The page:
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Politics & Current Affairs

Making The Grade in The Impossible State

What is the Big Idea?

Step into a classroom in North Korea and you will find very little that differs from a classroom in New York City – chalkboard, rows of desks, chairs, desktop computers and bulletin boards full of text and pictures. But stay a little longer and you might notice something amok about the curriculum. 

“In North Korea today, the average student doesn’t know that a man has landed on the moon because that would connote that the United States had done something that was incredibly successful,” said Victor ChaAsia adviser for former President George W. Bush.

In Cha’s new book The Impossible State: North Korea, Past and Future, he notes that North Korean students learn grammatical conjugations by reciting “We killed Americans,” “We are killing Americans,” “We will kill Americans.” They learn math with word problems that add and subtract the number of dead Americans. 

Watch Victor Cha talking about education in North Korea:

What is the Significance?

North Korea’s education system breeds students who are insecure and belligerent towards the rest of the world.  This will be a problem as reunification between the North and the South is imminent, “and I think for many in South Korea, the United States, China and elsewhere, we have to start preparing for this,” says Cha.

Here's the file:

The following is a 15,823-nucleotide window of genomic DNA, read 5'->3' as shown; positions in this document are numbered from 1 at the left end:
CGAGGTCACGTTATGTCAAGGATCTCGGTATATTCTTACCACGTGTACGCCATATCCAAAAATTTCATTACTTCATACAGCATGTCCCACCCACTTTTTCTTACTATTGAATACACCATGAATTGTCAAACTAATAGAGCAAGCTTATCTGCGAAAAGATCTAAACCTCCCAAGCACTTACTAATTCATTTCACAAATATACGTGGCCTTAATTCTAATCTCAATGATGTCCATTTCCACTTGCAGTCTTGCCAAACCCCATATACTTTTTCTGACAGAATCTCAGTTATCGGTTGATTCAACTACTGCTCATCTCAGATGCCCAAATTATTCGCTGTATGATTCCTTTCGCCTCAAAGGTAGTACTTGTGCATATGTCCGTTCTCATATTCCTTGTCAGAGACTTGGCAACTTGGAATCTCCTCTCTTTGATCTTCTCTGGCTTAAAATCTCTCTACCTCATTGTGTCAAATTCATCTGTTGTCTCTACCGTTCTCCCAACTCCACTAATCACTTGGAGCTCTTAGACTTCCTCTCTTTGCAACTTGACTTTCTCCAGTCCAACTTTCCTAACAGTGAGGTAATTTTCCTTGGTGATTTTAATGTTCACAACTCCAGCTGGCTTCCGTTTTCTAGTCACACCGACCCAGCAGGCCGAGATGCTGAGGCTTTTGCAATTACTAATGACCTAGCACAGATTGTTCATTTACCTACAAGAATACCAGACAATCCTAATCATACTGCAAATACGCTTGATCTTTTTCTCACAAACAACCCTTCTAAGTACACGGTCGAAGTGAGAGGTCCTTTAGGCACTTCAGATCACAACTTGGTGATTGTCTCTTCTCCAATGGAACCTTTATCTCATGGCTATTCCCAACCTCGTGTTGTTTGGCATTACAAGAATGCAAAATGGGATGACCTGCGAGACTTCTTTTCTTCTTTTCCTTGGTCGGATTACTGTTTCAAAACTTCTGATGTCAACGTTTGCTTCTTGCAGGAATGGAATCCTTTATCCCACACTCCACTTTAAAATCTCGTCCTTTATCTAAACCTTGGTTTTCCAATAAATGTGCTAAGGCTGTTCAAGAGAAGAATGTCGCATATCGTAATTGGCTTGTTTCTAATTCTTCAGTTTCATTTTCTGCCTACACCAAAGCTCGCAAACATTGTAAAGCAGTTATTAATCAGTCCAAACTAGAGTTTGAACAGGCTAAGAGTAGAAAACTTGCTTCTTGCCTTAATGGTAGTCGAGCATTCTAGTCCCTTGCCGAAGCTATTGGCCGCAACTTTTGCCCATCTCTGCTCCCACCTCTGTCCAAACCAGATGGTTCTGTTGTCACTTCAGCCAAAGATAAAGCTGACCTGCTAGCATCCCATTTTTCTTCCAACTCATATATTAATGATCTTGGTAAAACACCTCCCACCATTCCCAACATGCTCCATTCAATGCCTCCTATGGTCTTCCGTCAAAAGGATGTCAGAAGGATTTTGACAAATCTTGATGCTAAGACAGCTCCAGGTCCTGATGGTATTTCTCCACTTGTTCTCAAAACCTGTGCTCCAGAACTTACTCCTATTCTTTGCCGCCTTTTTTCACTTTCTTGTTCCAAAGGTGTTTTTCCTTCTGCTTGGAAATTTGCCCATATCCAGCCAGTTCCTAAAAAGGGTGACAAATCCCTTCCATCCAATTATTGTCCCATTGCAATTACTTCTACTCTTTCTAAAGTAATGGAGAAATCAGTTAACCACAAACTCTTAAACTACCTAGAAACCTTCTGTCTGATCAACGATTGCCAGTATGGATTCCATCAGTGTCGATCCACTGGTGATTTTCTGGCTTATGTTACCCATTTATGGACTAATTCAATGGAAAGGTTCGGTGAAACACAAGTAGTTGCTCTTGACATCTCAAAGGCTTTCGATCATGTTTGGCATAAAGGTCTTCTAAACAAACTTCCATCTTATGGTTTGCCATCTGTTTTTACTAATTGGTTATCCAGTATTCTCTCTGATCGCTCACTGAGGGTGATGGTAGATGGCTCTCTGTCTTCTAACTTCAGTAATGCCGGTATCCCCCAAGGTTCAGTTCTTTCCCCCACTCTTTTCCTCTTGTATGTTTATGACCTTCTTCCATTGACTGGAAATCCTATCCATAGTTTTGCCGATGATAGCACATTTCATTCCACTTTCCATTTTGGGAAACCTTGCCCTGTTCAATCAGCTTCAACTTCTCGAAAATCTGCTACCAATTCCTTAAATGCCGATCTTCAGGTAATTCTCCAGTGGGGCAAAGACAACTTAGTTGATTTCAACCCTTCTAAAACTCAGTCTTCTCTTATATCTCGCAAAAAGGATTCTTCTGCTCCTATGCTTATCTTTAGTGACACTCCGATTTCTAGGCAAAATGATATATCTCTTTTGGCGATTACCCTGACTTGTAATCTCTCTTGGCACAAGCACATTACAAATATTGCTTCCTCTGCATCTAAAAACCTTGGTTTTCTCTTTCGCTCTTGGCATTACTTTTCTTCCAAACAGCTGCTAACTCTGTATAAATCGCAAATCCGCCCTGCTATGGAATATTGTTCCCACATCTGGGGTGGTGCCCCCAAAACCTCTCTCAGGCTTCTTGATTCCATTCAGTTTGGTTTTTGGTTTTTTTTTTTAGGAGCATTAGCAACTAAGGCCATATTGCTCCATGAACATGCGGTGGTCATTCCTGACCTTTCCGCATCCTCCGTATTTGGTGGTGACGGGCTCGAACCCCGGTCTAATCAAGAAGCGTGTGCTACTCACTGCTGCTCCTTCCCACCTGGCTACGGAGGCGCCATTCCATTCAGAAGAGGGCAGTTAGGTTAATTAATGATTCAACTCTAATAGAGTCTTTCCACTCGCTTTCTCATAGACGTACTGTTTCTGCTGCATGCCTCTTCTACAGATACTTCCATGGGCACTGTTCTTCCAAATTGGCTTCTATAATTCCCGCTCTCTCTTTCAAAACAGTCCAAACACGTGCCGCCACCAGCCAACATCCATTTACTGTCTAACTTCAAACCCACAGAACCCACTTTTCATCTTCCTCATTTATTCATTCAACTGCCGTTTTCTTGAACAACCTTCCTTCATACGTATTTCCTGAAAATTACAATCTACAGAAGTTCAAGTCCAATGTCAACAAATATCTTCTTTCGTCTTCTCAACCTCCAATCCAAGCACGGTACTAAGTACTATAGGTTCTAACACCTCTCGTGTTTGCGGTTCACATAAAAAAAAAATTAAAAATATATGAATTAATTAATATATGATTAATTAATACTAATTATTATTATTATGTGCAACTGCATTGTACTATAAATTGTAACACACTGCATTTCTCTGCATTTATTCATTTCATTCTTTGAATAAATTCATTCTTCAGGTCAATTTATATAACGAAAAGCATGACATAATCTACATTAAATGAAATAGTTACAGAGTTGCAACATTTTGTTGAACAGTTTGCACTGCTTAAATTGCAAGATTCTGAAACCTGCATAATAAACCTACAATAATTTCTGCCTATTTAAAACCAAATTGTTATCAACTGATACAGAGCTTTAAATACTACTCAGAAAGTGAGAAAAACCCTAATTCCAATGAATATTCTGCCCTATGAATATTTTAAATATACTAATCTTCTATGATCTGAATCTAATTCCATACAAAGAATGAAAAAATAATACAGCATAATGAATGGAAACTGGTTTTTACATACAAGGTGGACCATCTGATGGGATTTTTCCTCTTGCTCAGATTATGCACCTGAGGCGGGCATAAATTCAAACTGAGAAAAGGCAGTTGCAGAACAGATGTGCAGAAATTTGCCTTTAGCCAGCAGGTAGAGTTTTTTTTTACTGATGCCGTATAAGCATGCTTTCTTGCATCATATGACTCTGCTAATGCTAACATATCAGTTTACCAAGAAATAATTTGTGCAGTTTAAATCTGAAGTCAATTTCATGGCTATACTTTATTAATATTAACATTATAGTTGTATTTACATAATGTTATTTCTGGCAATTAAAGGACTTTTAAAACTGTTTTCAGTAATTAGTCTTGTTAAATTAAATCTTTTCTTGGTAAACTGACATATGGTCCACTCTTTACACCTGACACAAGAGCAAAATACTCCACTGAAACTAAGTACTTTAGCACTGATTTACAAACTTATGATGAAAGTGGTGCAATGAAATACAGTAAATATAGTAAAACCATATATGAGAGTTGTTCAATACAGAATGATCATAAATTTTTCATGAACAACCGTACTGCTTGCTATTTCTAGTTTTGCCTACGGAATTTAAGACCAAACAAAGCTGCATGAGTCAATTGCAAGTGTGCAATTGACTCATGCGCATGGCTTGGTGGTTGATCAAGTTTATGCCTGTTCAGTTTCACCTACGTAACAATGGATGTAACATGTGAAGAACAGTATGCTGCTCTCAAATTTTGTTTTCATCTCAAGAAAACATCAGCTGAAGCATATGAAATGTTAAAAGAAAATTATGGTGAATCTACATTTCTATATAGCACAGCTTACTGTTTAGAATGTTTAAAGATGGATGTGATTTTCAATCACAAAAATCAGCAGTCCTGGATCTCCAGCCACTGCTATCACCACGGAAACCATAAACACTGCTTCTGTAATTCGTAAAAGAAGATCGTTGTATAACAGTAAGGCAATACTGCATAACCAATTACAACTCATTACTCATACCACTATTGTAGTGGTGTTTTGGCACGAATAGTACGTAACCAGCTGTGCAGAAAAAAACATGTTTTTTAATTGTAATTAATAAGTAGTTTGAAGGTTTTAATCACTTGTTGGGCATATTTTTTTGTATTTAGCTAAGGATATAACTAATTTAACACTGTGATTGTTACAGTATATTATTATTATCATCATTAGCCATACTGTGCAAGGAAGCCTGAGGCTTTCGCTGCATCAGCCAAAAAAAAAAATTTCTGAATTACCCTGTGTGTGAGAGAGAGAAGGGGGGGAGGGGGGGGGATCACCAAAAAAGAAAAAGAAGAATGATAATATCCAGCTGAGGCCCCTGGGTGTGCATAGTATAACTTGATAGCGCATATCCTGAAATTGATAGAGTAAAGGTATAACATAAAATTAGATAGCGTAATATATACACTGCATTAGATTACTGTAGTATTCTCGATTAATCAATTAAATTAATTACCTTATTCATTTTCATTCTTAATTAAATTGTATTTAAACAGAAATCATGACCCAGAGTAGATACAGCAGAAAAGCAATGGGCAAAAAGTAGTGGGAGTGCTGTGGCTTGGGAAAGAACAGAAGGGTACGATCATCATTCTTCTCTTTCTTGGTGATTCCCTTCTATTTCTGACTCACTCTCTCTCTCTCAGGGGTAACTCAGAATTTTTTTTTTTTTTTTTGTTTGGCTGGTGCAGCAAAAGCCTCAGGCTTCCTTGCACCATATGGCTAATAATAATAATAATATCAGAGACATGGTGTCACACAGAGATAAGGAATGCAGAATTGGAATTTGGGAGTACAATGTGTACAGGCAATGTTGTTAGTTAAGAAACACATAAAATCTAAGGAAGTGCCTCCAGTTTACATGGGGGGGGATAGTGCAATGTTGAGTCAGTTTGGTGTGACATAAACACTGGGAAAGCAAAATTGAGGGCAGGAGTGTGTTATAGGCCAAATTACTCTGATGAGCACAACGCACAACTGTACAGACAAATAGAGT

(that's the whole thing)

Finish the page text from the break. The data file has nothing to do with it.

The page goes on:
I think that North Korea is now sort of reaching the end of its rope,” Cha told Big Think. “It is one of the last remaining regimes from the Cold War, in fact, probably the last remaining country of the Cold War era, and it is now going through a third generation leadership transition to someone who’s not really ready for the job.”

The majority of North Koreans, however, won’t be able to seamlessly incorporate themselves into a unified Korean society because of the large gaps in knowledge. 

“Massive educational reform and retraining will be needed to make this transition happen.” Cha writes. 

North Korea’s claims of a 99 percent literacy rate and 96 percent enrollment is highly suspect. 

When East and West Germany reunified, 80 percent of those in the east had to undergo retraining in order to function in the newly unified economy. The gaps between the two Germanys were not nearly as great as those in North and South Korea.

“The unified Korean government will, at least for some time, have to deal with a greatly stressed social service system, providing high levels of educational, unemployment, and health-care subsidiaries, and will have to watch out for potential social disorder such as increased rates of alcoholism, drug addiction, gambling, or crime,” Cha writes. 


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